Sunday, September 20, 2020

Reports: Bahrain to Normalize Relations with Israel

Israeli media reported on Friday that the Kingdom of Bahrain will normalize relations with Israel, following the same path as the United Arab Emirates (UAE), which announced a peace deal with Israel on August 13.

President Donald Trump, who brokered both deals, was expected to make a formal announcement on Friday, while Bahrain’s Crown Prince Salman bin Hamad al-Khalifa is due in Washington, D.C., on Monday.

Amichai Stein, a reporter for Israeli public broadcast network Kan, broke the news. Times of Israel reporter Raphael Ahren later confirmed it, citing “two officials familiar with the matter.”

The Jerusalem Postalso said it has a source confirming that Crown Prince Khalifa is traveling to Washington on Monday to attend the ceremony on Tuesday where Israel and the United Arab Emirates (UAE) will formally establish relations.

As the Jerusalem Post noted, President Donald Trump hinted on Thursday that more big announcements about “peace in the Middle East” would be coming in a “relatively short period of time” and suggested that another country might join the UAE-Israel accord.

“Next week at the White House we’ll be having a signing between the UAE and Israel, and we could have another country added into that. And I will tell you that countries are lining up that want to go into it,” Trump said.

“I think what ultimately will happen is you’re going to have quite a few countries come in. The big ones are going to be coming in. I spoke to the king of Saudi Arabia, so we’re talking. We just started the dialog. And you’ll have them come in,” he added.

Trump’s son-in-law Jared Kushner, a senior White House adviser, said on Wednesday that Bahrain and Saudi Arabia would open their airspace to all Israeli flights, not just flights from Israel to the United Arab Emirates, a major change to policies that have been in effect for seven decades. Bahrain’s role in this diplomatic opening is even more significant because it controls a good deal of the airspace over Qatar, another Gulf Cooperation Council (GCC) nation, which has drifted into Iran’s orbit and become estranged from the rest of the GCC over the past few years.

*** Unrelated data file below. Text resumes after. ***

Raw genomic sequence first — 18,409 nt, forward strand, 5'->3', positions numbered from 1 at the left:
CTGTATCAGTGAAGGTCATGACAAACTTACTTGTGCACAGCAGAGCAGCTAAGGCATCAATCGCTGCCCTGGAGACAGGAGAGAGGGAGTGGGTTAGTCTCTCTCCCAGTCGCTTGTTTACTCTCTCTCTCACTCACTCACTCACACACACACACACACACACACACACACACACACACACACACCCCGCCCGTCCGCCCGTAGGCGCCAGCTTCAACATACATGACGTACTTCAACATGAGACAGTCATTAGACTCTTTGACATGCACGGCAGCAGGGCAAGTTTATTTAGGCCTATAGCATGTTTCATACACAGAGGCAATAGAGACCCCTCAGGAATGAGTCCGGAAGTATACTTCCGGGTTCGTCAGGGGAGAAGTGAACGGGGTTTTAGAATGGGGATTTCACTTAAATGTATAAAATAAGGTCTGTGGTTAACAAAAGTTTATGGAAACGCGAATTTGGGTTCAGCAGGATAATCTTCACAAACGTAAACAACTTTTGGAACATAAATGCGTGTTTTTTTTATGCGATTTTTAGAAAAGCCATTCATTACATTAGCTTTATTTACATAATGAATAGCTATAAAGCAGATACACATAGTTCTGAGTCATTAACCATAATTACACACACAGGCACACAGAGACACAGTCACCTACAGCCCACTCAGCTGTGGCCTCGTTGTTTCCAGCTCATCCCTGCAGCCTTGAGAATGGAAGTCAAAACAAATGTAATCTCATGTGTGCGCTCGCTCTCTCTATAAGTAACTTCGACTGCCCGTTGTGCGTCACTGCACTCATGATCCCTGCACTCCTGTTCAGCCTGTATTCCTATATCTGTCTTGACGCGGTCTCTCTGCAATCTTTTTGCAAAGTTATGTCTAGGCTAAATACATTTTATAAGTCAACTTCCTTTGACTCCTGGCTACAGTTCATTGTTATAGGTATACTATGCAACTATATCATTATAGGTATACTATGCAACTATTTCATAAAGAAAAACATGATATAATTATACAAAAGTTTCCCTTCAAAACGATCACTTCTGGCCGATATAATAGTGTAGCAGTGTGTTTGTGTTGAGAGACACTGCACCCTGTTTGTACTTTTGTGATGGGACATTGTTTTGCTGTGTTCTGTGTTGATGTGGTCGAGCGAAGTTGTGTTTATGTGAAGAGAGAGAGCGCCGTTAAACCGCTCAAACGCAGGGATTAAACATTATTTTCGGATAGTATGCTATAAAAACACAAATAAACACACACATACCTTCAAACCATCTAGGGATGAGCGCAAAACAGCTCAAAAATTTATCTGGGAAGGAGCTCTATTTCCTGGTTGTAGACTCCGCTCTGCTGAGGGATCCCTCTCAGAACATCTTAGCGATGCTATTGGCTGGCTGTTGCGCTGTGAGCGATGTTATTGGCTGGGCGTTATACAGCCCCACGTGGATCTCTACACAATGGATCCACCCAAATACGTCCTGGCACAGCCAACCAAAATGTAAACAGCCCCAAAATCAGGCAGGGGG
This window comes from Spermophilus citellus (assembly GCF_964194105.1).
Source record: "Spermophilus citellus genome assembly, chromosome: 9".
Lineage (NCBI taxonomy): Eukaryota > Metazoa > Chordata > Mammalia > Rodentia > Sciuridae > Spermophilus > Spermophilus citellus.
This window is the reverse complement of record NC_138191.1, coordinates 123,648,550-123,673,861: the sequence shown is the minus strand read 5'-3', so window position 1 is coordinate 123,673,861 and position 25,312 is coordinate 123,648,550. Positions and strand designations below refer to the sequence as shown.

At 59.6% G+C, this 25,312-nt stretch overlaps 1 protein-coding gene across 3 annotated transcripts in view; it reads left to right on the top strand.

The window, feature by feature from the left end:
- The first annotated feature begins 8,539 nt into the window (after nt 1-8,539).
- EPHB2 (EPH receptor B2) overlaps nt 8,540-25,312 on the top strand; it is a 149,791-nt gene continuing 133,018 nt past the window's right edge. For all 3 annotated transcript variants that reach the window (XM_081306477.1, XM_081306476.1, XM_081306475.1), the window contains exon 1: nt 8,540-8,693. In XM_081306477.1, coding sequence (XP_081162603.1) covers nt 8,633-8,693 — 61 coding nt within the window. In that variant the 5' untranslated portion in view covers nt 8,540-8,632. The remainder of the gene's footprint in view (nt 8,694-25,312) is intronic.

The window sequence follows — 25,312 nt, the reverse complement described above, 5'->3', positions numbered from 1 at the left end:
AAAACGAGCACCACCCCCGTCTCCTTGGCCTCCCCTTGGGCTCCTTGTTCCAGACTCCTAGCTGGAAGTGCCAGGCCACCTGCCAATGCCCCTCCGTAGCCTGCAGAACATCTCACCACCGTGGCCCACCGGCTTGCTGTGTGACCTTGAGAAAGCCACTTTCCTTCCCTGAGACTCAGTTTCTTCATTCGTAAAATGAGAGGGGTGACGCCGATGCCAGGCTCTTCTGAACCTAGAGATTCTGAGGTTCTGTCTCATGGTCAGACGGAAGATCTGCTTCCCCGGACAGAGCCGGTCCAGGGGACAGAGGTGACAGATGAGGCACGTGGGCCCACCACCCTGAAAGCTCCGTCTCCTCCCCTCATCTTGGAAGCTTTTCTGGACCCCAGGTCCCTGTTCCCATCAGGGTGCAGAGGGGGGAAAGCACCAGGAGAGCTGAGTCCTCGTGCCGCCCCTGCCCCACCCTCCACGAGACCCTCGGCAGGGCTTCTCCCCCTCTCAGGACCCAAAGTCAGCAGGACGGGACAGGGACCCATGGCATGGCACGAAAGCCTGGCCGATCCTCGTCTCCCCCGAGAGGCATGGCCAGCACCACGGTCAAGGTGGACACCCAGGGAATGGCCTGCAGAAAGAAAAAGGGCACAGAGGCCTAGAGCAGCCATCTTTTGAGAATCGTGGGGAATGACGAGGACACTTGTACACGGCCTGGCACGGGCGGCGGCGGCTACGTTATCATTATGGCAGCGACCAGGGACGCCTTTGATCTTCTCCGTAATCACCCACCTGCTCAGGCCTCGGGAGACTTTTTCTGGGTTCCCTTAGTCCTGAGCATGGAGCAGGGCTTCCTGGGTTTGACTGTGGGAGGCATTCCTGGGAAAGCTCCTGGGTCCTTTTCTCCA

Bahrain is ruled by a Sunni Muslim dynasty but the population is majority Shiite, a cause of considerable political friction over the years. The island nation derives much of its national income from refining petroleum products and providing both industrial and financial support for the Gulf oil industry.

Both geographically and politically, Bahrain is an important player in the Sunni-Shiite schism, the GCC’s relations with Iran, and Saudi Arabia’s relations with Israel. The Saudi monarchy is close to Bahrain’s rulers: Saudi Arabia sent troops to Bahrain during the Arab Spring unrest, and Bahrain was one of the first regional powers to stand behind Saudi Arabia during the controversy over the killing of writer Jamal Khashoggi by Saudi agents. Bahrain and Oman have long been seen as the most likely candidates to quickly join in the UAE-Israel peace accord.

John Hayward

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